But this treacle transcends those early-aughts small potatoes and even my wildest fever dreams: here we are treated to an endless series of vignettes featuring ancient granny and those extremely online, rat-bastard grandkids who’d cancel the old biddy without a second or even a first thought, now meeting not-so-cute over Zoom or sharing one last kiss through a glass door or energy-efficient window. Imagine the J. Frank Wilson and the Cavaliers version of the song “Last Kiss,” covered to great effect in my Gen-X heyday by cotton-mouthed Eddie Vedder fronting Pearl Jam, playing in the background as we contemplate granny’s looming obsolescence, perhaps screaming to some indifferent part-time nursing home orderly that she “can’t breathe” as her life, or at least the only two or three happy moments in it, flashes before her eyes. Have that catchy tune coming from a big old 1990s-style boombox and you’ve got yourself some diegetic sound even the Dogme 95 auteurs would appreciate.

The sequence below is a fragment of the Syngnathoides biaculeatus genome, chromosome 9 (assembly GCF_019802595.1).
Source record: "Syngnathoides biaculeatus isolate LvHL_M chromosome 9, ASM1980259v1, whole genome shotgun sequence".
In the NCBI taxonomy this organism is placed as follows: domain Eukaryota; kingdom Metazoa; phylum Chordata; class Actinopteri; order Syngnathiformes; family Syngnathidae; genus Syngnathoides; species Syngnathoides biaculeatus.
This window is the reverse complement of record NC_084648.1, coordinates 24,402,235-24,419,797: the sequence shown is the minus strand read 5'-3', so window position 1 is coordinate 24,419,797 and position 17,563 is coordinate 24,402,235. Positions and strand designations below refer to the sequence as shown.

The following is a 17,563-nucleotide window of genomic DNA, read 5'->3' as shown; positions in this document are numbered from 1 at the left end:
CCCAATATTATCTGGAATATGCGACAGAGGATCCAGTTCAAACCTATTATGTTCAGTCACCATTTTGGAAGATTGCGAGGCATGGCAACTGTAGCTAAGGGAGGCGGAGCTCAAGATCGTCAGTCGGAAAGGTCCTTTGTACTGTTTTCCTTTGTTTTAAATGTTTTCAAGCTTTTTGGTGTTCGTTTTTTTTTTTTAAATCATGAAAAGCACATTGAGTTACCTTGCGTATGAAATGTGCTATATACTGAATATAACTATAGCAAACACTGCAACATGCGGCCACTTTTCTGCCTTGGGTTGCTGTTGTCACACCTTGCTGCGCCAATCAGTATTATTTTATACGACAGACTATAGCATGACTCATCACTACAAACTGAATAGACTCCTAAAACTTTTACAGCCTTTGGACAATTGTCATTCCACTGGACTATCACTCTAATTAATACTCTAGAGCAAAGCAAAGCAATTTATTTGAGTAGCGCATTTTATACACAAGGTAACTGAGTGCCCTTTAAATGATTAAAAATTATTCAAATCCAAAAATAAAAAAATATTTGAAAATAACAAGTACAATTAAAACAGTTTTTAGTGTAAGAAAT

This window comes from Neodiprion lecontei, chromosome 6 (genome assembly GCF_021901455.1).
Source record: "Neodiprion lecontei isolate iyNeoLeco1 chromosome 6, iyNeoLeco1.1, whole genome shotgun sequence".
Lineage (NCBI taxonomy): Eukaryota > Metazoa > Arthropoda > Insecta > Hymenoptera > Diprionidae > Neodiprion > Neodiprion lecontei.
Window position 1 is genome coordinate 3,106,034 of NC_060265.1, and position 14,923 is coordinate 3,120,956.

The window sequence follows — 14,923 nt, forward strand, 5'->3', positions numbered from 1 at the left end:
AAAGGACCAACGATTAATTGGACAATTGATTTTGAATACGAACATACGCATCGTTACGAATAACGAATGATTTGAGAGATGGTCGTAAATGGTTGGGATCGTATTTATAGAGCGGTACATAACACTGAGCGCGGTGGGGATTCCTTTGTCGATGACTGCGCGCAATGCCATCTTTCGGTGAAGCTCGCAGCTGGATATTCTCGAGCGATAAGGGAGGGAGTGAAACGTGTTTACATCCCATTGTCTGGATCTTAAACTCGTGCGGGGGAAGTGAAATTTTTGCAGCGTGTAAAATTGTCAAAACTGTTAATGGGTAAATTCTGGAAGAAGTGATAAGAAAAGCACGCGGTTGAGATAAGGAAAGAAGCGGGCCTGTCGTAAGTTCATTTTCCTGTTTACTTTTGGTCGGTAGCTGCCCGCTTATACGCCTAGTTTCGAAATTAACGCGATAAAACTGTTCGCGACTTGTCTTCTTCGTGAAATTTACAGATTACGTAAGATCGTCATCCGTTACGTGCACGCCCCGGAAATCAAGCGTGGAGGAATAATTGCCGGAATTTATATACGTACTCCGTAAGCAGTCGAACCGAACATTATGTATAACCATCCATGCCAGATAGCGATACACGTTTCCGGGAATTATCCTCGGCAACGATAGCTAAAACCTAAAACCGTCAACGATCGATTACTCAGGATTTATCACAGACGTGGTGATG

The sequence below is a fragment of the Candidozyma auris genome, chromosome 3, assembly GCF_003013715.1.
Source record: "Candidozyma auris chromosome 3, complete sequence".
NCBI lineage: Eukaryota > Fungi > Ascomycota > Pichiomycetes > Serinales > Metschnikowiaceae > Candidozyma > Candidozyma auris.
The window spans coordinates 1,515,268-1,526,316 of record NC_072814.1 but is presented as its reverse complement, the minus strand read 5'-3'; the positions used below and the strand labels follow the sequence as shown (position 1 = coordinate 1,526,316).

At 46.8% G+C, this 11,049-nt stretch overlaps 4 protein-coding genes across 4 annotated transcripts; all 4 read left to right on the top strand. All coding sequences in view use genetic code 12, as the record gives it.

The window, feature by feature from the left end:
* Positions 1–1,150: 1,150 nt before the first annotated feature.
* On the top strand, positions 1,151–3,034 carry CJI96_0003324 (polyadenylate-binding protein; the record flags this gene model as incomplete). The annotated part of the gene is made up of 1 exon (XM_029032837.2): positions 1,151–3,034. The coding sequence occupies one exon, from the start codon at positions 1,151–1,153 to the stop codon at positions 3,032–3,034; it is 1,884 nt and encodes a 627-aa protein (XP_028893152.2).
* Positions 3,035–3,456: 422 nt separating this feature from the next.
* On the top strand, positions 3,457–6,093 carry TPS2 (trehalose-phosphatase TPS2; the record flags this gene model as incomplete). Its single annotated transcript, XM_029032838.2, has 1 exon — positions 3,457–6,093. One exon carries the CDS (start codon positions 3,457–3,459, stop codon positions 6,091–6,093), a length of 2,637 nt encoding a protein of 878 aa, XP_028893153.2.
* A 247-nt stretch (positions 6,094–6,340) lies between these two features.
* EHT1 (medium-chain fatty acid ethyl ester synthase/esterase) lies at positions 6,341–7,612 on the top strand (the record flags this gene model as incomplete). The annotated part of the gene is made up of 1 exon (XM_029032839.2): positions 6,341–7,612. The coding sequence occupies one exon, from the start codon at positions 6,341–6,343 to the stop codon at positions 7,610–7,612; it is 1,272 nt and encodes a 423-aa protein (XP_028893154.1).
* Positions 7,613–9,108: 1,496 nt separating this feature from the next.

“Can’t breathe”: the “Where’s the beef?” motto for an age rapidly unfolding before us. COVID takes these old-timers’ breath away, fitting in a period defined by chokeholds applied without restraint by public servants afraid to loosen the grip of a system steeped in not just one original sin but all of them. History, the parts we’ve recorded and perhaps even the parts alleged by Anatoly Fomenko to have never happened at all, constitutes one big crime from beginning to end. If the first two true humans, not those sadsack refugees from the Garden of Eden but their ungrateful offspring, fought with each other, what hope is there for their descendants? Consider that stupid, inescapable moon-and-astronauts meme: “never has been.”